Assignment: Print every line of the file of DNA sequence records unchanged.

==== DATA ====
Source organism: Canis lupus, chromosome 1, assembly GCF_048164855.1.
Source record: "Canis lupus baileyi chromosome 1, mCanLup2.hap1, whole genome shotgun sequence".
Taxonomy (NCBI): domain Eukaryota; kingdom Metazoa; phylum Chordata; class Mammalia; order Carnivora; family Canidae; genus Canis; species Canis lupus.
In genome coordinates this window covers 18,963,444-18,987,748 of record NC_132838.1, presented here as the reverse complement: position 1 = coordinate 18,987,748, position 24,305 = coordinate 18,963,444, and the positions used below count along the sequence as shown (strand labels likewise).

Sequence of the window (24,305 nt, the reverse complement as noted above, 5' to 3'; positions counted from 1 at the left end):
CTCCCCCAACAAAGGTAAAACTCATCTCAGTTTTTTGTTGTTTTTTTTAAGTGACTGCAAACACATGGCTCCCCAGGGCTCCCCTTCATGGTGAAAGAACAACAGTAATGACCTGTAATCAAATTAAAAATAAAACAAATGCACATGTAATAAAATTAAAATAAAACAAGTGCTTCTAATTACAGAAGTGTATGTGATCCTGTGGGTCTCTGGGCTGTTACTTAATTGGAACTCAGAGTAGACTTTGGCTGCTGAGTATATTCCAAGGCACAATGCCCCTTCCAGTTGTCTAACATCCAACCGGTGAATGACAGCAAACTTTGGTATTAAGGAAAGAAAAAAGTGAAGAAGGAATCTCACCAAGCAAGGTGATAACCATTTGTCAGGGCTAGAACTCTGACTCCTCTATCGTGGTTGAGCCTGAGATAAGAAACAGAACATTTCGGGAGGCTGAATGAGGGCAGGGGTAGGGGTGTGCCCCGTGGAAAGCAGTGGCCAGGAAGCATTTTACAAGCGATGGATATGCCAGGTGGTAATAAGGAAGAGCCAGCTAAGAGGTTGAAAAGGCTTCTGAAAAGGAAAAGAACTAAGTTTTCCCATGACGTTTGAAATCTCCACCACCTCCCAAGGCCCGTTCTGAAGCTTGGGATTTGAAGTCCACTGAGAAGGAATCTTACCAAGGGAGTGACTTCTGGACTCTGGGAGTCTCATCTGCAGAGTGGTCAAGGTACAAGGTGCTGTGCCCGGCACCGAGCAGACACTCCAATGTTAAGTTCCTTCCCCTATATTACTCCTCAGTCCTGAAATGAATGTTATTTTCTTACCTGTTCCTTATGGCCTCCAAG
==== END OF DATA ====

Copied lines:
Source organism: Canis lupus, chromosome 1, assembly GCF_048164855.1.
Source record: "Canis lupus baileyi chromosome 1, mCanLup2.hap1, whole genome shotgun sequence".
Taxonomy (NCBI): domain Eukaryota; kingdom Metazoa; phylum Chordata; class Mammalia; order Carnivora; family Canidae; genus Canis; species Canis lupus.
In genome coordinates this window covers 18,963,444-18,987,748 of record NC_132838.1, presented here as the reverse complement: position 1 = coordinate 18,987,748, position 24,305 = coordinate 18,963,444, and the positions used below count along the sequence as shown (strand labels likewise).

Sequence of the window (24,305 nt, the reverse complement as noted above, 5' to 3'; positions counted from 1 at the left end):
CTCCCCCAACAAAGGTAAAACTCATCTCAGTTTTTTGTTGTTTTTTTTAAGTGACTGCAAACACATGGCTCCCCAGGGCTCCCCTTCATGGTGAAAGAACAACAGTAATGACCTGTAATCAAATTAAAAATAAAACAAATGCACATGTAATAAAATTAAAATAAAACAAGTGCTTCTAATTACAGAAGTGTATGTGATCCTGTGGGTCTCTGGGCTGTTACTTAATTGGAACTCAGAGTAGACTTTGGCTGCTGAGTATATTCCAAGGCACAATGCCCCTTCCAGTTGTCTAACATCCAACCGGTGAATGACAGCAAACTTTGGTATTAAGGAAAGAAAAAAGTGAAGAAGGAATCTCACCAAGCAAGGTGATAACCATTTGTCAGGGCTAGAACTCTGACTCCTCTATCGTGGTTGAGCCTGAGATAAGAAACAGAACATTTCGGGAGGCTGAATGAGGGCAGGGGTAGGGGTGTGCCCCGTGGAAAGCAGTGGCCAGGAAGCATTTTACAAGCGATGGATATGCCAGGTGGTAATAAGGAAGAGCCAGCTAAGAGGTTGAAAAGGCTTCTGAAAAGGAAAAGAACTAAGTTTTCCCATGACGTTTGAAATCTCCACCACCTCCCAAGGCCCGTTCTGAAGCTTGGGATTTGAAGTCCACTGAGAAGGAATCTTACCAAGGGAGTGACTTCTGGACTCTGGGAGTCTCATCTGCAGAGTGGTCAAGGTACAAGGTGCTGTGCCCGGCACCGAGCAGACACTCCAATGTTAAGTTCCTTCCCCTATATTACTCCTCAGTCCTGAAATGAATGTTATTTTCTTACCTGTTCCTTATGGCCTCCAAG